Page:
Hitchhiking microbes on ISS cargo ships can make astronauts sick. Scientists have a solution

The International Space Station has been continuously occupied by rotating astronaut crews since November 2000.
International Space Station seen from a distance in orbit. (Image credit: NASA)

Among the many major threats that astronauts onboard the International Space Station (ISS) contend with daily, an unwelcome yet inevitable risk comes from a miniscule being: Microbes. 

Countless of these tiny organisms, which piggyback on astronauts and cargo flights launched to the ISS, can produce hibernating burrows in the form of complex matrices of cells. These cells are called biofilms, and they're found on the space station's surfaces, space suits and water systems, to name just a few spots they infest. 

While many species of microbes are beneficial, harmful ones are capable of evading the human body's defense system and damaging tissues. Plus, they do so while staying dormant, thanks to being protected by the biofilms they ooze out. On the space station, not only do biofilms pose a risk to astronaut health, but also to equipment they stick on — so much so that hoses and pumps have been sent back to Earth to be unclogged.

Related: SpaceX Crew-7 astronauts will handle over 200 science experiments on ISS

"We can't sterilize everything we send into space, and don't want to, but we do a lot to limit potential pathogens from making their way to the station," Sarah Wallace, a microbiologist at NASA's Johnson Space Center who researches microbes in space, said in a statement earlier this year.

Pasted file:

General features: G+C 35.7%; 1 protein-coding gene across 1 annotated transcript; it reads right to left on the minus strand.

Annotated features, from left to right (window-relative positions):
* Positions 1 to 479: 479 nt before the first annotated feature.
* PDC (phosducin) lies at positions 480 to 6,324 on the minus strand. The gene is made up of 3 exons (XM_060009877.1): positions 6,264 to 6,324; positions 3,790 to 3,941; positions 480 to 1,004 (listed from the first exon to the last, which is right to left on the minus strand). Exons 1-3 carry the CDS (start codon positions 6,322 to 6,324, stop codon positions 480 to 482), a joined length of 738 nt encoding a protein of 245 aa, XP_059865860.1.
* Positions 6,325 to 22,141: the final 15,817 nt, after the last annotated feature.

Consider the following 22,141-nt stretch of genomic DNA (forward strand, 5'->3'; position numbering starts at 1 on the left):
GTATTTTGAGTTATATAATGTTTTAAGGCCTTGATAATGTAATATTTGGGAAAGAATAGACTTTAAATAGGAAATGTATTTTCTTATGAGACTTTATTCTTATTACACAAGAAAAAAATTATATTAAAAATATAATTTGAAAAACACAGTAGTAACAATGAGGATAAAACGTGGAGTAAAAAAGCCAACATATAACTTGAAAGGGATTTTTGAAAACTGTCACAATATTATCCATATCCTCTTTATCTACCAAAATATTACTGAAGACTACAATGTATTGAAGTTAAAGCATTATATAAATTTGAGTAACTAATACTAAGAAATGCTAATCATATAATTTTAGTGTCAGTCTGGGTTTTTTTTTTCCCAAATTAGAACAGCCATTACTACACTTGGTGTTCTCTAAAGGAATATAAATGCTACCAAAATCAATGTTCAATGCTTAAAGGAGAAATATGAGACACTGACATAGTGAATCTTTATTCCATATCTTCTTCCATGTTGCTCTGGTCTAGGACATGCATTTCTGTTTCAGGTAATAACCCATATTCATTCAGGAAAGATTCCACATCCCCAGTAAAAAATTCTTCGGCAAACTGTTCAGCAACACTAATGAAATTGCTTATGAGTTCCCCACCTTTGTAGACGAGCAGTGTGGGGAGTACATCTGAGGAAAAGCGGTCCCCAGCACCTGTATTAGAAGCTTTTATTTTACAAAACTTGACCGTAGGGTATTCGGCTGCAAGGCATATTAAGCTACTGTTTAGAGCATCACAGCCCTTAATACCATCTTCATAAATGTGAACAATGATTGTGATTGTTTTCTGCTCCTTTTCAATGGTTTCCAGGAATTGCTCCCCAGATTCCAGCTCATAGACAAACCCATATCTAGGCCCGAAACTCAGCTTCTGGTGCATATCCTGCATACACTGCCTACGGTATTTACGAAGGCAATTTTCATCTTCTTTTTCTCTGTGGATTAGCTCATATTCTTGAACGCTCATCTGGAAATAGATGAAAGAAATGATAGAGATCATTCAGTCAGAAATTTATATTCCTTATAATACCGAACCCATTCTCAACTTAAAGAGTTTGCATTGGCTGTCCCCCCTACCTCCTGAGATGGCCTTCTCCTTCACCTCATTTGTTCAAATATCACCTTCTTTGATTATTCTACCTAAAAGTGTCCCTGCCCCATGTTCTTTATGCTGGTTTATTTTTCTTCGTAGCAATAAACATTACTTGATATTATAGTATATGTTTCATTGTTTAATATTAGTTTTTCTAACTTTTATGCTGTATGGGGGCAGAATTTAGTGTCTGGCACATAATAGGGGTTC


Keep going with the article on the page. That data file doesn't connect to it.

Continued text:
An ISS experiment investigating a specific surface treatment offers some hope.

In 2019, astronauts treated ISS surface material with a silicon-based lubricant and exposed it to a bacteria called Pseudomonas aeruginosa. This bacteria usually sits inside soil and water on Earth, causes blood and lung infections and relentlessly evades the effects of antibiotics. The samples were then incubated aboard the station for three days. Further tests showed the lubricant had prevented the microbes from gathering on the surface.

Biofilm formation inside the condensate plumbing onboard ISS.  (Image credit: NASA/University of Colorado)

Previous research had already shown that the method worked on Earth, and "we found that these surfaces are extremely good at preventing biofilm formation in the space station as well," Kripa Varanasi, a professor of mechanical engineering at MIT and one of the authors of the new study, said in a statement.

Such solutions would be particularly helpful during long-term space missions to the moon and Mars, researchers say, when "receiving spare parts from Earth or returning crew to Earth promptly is not possible."

Back on Earth, scientists think these results can also help with keeping medical devices as clean as possible, as well as in reducing  microbe-driven corrosion of equipment used to produce oil and gas, ultimately mitigating the risks of dangerous oil spills.

The research is described in a paper published Aug. 16 in the journal npj Microgravity 

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Sharmila Kuthunur
Space.com contributor

Sharmila Kuthunur is a Seattle-based science journalist covering astronomy, astrophysics and space exploration. Follow her on X @skuthunur.